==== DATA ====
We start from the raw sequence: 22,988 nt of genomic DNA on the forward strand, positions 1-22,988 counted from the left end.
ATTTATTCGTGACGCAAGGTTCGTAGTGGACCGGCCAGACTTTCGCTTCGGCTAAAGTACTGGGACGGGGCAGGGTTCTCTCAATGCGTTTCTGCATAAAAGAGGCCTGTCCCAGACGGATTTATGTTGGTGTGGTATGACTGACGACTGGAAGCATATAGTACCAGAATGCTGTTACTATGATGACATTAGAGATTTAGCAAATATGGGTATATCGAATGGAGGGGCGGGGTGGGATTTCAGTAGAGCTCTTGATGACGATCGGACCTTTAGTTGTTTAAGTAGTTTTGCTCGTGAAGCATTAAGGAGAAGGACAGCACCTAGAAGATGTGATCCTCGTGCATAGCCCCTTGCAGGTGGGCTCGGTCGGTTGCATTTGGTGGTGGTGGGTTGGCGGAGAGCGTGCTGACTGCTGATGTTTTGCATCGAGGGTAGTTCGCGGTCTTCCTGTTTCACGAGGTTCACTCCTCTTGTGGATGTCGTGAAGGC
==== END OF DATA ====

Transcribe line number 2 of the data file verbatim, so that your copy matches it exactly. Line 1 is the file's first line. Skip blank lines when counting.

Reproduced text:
ATTTATTCGTGACGCAAGGTTCGTAGTGGACCGGCCAGACTTTCGCTTCGGCTAAAGTACTGGGACGGGGCAGGGTTCTCTCAATGCGTTTCTGCATAAAAGAGGCCTGTCCCAGACGGATTTATGTTGGTGTGGTATGACTGACGACTGGAAGCATATAGTACCAGAATGCTGTTACTATGATGACATTAGAGATTTAGCAAATATGGGTATATCGAATGGAGGGGCGGGGTGGGATTTCAGTAGAGCTCTTGATGACGATCGGACCTTTAGTTGTTTAAGTAGTTTTGCTCGTGAAGCATTAAGGAGAAGGACAGCACCTAGAAGATGTGATCCTCGTGCATAGCCCCTTGCAGGTGGGCTCGGTCGGTTGCATTTGGTGGTGGTGGGTTGGCGGAGAGCGTGCTGACTGCTGATGTTTTGCATCGAGGGTAGTTCGCGGTCTTCCTGTTTCACGAGGTTCACTCCTCTTGTGGATGTCGTGAAGGC